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Pacilli v. McManus

A-4059-04T3 (N.J. Super. App. Div. 2006) (Unpublished)

CONTRACTS; TIME OF THE ESSENCE—Summary judgment is inappropriate to determine whether parties to a contract intended time to be of the essence because it is necessary to examine not only the language used, but also the surrounding circumstances and the objectives the parties sought to attain.

A buyer wanted to purchase a property in connection with its acquisition of an adjacent property. The buyer claimed that, after negotiating with the seller, it was agreed that the buyer would be given 18 months to obtain necessary governmental approvals following a 60 day due diligence period. The buyer also claimed that the seller agreed that an extension for up to six months would be acceptable.

The contract was executed on April 16, 2003. One provision of the agreement gave the buyer a due diligence period of 60 days from the date of the agreement. Another provided that the agreement was “‘specifically contingent’” upon the buyer gaining approvals within 18 months from the end of the due diligence period. The same provision said: “Time is of the essence.” Yet another section stated that the seller would cooperate with the buyer with the application for, and processing of, the approvals. Another section provided that the buyer could either cancel the agreement or consummate the closing of the property if the buyer could not obtain the necessary approvals. Lastly, a section provided that if the agreement were deemed null and void by reason of the buyer’s failure to complete settlement by the agreed-upon closing date, the seller would keep all monies paid under the terms of the agreement. This provision again reiterated that time was of the essence.

Even though it worked with the seller to gain the necessary government approvals, the buyer did not settle the transaction within 18 months after executing the contract (October 16, 2004). Subsequently, the seller told the buyer that because the buyer had not closed within the 18 month timeframe, the agreement was null and void and the seller was entitled to keep all deposit monies. The buyer sought specific performance of the agreement and filed an action seeking an order requiring the seller to show cause why the seller should not perform. The seller filed an answer and a counterclaim. The seller also moved for partial summary judgment seeking dismissal of the action.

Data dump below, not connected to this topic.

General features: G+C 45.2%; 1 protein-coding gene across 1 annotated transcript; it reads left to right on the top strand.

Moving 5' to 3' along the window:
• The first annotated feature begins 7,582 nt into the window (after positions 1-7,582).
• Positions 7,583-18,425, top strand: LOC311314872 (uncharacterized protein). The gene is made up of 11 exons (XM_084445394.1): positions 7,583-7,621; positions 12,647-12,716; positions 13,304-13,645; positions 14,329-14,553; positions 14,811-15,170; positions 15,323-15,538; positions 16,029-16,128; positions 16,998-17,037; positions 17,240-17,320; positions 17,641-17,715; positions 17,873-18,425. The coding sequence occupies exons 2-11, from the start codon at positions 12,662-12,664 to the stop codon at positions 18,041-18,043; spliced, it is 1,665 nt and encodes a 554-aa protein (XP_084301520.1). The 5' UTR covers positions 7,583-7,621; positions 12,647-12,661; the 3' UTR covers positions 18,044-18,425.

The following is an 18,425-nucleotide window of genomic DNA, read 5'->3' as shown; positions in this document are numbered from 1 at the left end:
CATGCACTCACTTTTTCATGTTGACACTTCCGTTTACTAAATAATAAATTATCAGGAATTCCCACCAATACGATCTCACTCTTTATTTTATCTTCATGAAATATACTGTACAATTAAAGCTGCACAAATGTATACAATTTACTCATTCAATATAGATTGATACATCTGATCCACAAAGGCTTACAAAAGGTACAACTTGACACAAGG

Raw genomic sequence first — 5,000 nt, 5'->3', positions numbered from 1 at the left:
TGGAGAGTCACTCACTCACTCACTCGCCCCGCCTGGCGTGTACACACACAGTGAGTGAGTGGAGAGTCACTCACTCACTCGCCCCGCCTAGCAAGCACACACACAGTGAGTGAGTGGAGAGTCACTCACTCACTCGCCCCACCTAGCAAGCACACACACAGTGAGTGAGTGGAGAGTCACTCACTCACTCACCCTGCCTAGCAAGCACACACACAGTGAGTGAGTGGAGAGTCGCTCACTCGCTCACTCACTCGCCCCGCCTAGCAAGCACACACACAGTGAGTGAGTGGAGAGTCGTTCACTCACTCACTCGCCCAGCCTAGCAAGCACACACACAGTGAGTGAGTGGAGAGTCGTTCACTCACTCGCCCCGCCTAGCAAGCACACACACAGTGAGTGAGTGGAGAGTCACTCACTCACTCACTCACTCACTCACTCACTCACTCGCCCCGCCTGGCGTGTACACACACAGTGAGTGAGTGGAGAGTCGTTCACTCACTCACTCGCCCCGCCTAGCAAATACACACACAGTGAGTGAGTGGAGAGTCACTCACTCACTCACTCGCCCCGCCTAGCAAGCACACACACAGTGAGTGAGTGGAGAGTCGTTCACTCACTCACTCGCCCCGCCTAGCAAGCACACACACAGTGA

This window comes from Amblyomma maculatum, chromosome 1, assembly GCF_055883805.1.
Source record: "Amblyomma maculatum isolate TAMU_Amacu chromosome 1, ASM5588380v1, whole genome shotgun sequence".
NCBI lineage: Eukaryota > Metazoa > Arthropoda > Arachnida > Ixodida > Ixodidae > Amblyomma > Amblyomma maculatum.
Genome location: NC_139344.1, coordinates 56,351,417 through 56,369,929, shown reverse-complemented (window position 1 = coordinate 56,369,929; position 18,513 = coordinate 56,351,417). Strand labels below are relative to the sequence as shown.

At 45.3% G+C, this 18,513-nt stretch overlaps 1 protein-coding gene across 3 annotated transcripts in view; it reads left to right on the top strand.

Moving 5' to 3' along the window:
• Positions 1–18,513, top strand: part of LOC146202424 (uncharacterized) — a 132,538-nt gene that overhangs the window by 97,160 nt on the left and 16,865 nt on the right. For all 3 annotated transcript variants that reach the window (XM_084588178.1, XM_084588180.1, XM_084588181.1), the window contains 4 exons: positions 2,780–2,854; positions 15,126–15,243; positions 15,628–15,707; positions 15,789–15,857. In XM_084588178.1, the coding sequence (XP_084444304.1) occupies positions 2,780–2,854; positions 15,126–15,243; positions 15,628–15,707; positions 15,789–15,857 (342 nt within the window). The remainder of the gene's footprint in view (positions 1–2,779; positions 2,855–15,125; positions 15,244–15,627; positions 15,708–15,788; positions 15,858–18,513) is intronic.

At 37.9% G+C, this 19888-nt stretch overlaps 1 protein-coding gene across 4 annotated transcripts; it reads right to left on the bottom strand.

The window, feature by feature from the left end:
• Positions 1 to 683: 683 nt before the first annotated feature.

The lower court found that the seller waived its right to declare the agreement null and void because of the buyer’s failure to close by October 16, 2004. The lower also court found that the section of the contract requiring settlement within 18 months after executing the agreement could not be reconciled with other sections that set forth the allowable time within which the buyer could obtain approvals. Finding that the seller was responsible for some of the delay, the lower court reasoned that it would be inequitable to construe the contract as requiring a closing date by October 16, 2004. Lastly, the lower found that the seller’s conduct did not evince an intent to hold the buyer strictly to October 16, 2004 as the closing date. Accordingly, the lower court entered judgment for the buyer and dismissed the seller’s counterclaim. The seller appealed

After considering the principles of granting a motion for summary judgment, the Appellate Division concluded that the lower court erred in granting summary judgment in favor of the buyer. First, it held that there existed a genuine issue of fact as to whether the buyer and seller intended to establish a “time is of the essence” closing date eighteen months after executing the contract. While one section provided for this, other sections were inconsistent with the 18- month window. Invoking a rule of contract construction that calls for determining the intention of the parties by considering the language used and the “surrounding circumstances and the objects sought to be attained by them under their agreement,” the Court concluded that the record was not sufficient to rule that the buyer and seller did not intend to be bound by the section providing for the 18 month time frame until the closing date. The Court reasoned that the lower court based its decision solely on certifications by the buyer, seller, and their respective attorneys. Without the benefit of discovery, the statements alone did not provide a sufficient basis for such a determination. Furthermore, the Court explained, summary judgment is “particularly inappropriate” when a provision is “doubtful” and interpretation of the contract requires the assistance of parol evidence.

Second, the Court held that the lower court erred in finding that the seller’s conduct did not show a desire to proceed swiftly. Reasoning that the delay stemmed from the approval process and not from the seller’s actions or lack thereof, the Court concluded that the record did not demonstrate that the seller delayed the buyer in obtaining its approvals.

Third, the Court held that the lower court erred in finding that the seller’s conduct did not show a desire to hold the buyer to strict compliance with the October 16, 2004 closing date. Finding that the buyer and seller disagreed as to their respective understandings of when the actual closing date was, the Court concluded that there was a genuine issue of fact as to whether the buyer and seller actually agreed that the closing date would be October 16, 2004.

Accordingly, the Court reversed the lower court’s order granting summary judgment and remanded the matter to the lower court.


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